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Recusal Motion in State Supreme Court Could Have Far-Reaching Effects on NC’s Legal Climate

Editor’s note: Interested in aligning with other North Carolina job creators to shape a top-10 business legal climate here in our state? Contact NC Chamber Legal Institute President Ray Starling to learn what you stand to gain from your engagement and support.

This edition of the Legal Institute Sidebar is unusual. Rather than analyze a case, its underlying merits, and its possible impact within the business community, it analyzes a recusal motion. That motion happens to have been filed – and remains pending – in a case before the NC Supreme Court. The motion targets the two newest members of the Court, Justice Tamara Barringer and Justice Phil Berger, Jr.

The case in which the motion arose is NC NAACP v. Moore. Substantively, the case challenges the validity of two constitutional amendments adopted by voters in 2018. One of those amendments would lower the cap on personal and corporate income tax rates to 7 percent (the Constitution already caps the rate at 10 percent), and the other would permit the General Assembly to enact legislation requiring voters to present a valid photo ID to vote, along with some exceptions to this requirement.

The basis of the challenge is that the legislature which proposed the amendments to the voters included members whose districts were, in separate litigation, ruled invalid due to racial gerrymandering. The Wake County Superior Court ruled that the legislature was not constitutionally representative of the electorate, and, thus, invalidated the amendments. The NC Court of Appeals reversed, citing caselaw that ran directly counter to the Superior Court judge’s order.

The case itself presents a reasonably straightforward issue, but the recusal issue raises more arcane points of due process, judicial independence, and judicial ethics. To give you some idea of how hotly contested the recusal motion is, it has now attracted no fewer than nine amicus curiae briefs. Those come from law professors, the Governor, former chairs of the Judicial Standards Commission, the NC Legislative Black Caucus, and a variety of NGOs.

The basis for the disqualification motion is different for each of the targeted Justices. The NAACP has argued that Justice Phil Berger, Jr. should be disqualified because of his familial relationship with the leader of the NC Senate, who is by virtue of his position a named defendant in the case. For Justice Tamara Barringer, the motion notes that she was a member of the legislature when it approved the legislation proposing that the constitutional amendments be voted on by the public.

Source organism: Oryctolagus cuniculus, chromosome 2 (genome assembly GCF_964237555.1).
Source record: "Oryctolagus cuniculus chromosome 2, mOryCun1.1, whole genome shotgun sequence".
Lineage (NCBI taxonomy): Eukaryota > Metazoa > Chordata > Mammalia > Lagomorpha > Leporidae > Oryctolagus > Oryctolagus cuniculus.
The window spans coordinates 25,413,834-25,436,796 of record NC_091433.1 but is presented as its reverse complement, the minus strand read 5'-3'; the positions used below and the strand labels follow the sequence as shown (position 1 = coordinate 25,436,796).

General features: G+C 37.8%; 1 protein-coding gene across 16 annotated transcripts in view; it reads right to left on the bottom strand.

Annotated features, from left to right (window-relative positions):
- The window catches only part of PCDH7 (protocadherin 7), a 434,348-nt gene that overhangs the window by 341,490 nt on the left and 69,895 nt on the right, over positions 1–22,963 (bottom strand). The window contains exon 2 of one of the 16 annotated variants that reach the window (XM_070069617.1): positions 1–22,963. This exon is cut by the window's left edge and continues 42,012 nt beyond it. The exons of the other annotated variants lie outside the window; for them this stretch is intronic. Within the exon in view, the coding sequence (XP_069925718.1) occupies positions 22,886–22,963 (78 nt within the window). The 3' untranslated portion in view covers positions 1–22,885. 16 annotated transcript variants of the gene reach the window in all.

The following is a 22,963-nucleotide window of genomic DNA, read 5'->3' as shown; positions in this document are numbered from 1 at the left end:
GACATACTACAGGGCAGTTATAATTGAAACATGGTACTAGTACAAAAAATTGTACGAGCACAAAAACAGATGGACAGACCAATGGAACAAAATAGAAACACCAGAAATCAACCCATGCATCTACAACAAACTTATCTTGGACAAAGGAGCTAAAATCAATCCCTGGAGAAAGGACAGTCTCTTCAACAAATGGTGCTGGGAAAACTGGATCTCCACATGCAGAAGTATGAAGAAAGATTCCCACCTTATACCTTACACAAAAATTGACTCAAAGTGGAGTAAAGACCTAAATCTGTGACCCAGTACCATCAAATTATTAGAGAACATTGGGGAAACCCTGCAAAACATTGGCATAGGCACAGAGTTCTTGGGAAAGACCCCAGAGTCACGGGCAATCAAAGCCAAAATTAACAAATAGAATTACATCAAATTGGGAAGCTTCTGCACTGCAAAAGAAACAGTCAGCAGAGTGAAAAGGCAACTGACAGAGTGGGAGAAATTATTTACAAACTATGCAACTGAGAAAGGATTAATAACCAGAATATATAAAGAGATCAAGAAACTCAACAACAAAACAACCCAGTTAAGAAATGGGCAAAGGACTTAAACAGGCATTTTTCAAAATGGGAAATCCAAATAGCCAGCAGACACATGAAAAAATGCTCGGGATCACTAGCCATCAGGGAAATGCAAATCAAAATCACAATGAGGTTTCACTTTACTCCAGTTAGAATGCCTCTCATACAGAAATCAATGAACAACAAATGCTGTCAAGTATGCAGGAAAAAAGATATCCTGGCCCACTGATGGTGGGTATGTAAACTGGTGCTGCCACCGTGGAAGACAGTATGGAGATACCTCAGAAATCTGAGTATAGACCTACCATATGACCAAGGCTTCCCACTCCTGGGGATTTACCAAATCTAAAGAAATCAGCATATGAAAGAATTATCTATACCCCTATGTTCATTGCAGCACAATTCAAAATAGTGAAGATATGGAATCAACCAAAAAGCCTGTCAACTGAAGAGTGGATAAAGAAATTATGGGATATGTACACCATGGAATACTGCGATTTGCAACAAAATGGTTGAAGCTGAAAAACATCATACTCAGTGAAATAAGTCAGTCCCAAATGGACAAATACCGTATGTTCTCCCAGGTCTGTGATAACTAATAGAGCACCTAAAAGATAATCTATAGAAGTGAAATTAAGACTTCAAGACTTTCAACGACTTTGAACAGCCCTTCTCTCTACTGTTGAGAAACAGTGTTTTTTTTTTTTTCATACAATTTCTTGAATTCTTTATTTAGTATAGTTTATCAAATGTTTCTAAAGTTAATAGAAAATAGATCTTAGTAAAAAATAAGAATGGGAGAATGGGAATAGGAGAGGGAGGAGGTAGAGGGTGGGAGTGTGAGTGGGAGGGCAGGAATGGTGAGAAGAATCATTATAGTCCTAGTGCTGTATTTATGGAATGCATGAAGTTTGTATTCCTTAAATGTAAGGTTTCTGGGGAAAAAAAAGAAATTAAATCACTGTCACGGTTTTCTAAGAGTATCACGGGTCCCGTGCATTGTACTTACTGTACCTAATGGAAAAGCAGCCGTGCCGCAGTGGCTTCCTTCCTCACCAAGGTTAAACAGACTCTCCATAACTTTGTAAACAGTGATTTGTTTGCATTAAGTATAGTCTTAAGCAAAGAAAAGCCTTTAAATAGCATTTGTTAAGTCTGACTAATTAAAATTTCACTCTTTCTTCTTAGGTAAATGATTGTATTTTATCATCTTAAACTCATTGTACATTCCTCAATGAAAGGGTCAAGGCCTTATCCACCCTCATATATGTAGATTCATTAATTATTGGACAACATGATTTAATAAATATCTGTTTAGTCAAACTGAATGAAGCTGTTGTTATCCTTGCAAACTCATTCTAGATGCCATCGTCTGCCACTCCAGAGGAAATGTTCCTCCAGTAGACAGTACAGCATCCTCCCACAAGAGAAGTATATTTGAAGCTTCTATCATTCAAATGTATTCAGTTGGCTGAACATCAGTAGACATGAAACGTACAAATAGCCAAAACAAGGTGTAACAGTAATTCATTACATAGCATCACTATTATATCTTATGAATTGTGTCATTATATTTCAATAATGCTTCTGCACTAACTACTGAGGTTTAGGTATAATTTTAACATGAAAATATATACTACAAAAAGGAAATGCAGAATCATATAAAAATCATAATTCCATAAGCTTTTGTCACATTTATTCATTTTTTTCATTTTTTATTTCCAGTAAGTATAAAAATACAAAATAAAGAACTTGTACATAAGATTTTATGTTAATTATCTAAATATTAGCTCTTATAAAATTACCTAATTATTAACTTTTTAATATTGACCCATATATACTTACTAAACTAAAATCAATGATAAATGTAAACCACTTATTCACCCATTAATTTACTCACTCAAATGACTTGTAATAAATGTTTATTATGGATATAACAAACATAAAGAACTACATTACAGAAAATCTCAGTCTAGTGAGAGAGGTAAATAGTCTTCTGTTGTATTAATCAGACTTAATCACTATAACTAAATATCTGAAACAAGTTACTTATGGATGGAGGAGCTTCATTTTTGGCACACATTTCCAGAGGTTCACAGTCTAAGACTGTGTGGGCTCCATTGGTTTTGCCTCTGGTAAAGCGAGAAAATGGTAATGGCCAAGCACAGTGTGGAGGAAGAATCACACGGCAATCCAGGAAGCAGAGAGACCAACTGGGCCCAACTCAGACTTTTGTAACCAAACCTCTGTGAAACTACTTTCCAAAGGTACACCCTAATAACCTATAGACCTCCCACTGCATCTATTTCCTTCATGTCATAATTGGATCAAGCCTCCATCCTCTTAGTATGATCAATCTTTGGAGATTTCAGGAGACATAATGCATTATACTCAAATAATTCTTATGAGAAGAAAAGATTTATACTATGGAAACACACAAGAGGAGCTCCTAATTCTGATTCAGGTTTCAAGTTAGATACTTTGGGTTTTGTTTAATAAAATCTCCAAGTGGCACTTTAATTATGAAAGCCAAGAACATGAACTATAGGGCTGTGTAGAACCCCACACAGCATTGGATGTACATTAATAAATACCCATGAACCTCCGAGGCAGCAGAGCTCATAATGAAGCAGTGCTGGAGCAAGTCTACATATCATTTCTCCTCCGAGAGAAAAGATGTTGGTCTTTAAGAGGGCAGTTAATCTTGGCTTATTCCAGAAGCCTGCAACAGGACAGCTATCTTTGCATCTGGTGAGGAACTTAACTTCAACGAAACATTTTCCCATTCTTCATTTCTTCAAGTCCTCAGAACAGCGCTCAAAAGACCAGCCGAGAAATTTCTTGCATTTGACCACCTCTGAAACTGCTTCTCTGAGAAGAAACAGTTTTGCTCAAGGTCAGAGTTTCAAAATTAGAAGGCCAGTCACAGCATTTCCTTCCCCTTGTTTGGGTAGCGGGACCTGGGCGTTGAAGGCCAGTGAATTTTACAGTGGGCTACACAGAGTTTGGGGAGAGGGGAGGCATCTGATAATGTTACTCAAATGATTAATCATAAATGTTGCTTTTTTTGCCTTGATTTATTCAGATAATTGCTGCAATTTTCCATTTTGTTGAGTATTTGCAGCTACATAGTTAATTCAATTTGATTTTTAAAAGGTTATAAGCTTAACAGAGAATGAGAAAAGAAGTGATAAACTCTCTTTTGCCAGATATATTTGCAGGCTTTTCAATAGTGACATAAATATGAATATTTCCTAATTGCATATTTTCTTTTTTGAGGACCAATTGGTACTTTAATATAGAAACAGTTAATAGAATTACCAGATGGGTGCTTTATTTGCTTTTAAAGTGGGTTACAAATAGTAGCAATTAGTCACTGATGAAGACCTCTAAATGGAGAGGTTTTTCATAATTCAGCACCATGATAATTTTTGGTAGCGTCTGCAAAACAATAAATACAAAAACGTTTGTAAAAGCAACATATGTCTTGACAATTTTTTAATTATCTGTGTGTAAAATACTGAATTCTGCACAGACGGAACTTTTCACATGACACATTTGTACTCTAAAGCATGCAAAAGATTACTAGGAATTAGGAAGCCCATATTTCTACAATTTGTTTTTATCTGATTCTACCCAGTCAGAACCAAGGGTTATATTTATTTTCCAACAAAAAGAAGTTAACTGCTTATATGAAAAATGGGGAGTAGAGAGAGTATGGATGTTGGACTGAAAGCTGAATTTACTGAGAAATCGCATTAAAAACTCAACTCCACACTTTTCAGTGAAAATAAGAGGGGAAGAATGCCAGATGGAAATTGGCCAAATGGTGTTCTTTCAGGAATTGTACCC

North Carolina’s Code of Judicial Conduct encourages a judge to recuse himself or herself from hearing a case where that judge’s impartiality may reasonably be questioned. According to an op-ed written by three former Chief Justices and published in the News & Observer, the Court has historically operated on the principal of self-disqualification or self-recusal. In other words, the decision as to whether a justice can consider the matter before the court fairly and objectively has been left to the conscious of each justice.

That is why a September 28th order from the Court took some observers by surprise. The order called for the parties to file briefs with their thoughts on a myriad of recusal-related questions, including whether the Court has the authority to require involuntary recusal of a justice. According to the former Chief Justices, there have been no instances in which recusal was considered a matter for the entire court to resolve. They point out that the Supreme Court of the United States employs a similar system of individual accountability. Clearly, at least some members of the Court are contemplating changing that.

The briefs filed by the parties and the amici can essentially be divided into two schools of thought. Those who seek to disqualify the two justices cite the ethical and due process implications of factors which may influence or call into question the judges’ impartiality. Those who oppose disqualification point out that North Carolina law does not provide for compulsory recusal (although there is a statute providing disqualification under certain circumstances in criminal cases). They further note that recusal in North Carolina has always been left to a judge’s own self-assessment of whether they can approach a case impartially.

How the Court approaches the resolution of this motion may have far-reaching effects. For starters, one has to wonder whether it will create a more caustic environment among the members of our state’s highest court. Will it attract more frequent recusal motions filed by advocates who believe they may be able to disqualify jurists with whom they disagree politically or philosophically? The defendants have hinted that a future motion might arise in this very same case, depending on how the Court manages the pending one. In a future case, if the issue before an appellate panel has clear political implications, will judges of the predominant party on the panel or court act to disqualify their colleagues because they hold a different political affiliation?

These are not the questions the business community wishes to see become the focus of the Supreme Court of the best state in the country in which to do business. The health of our legal climate depends on cases being decided on their merits. Not on involuntary disqualifications.


Ray Starling
NC Chamber Legal Institute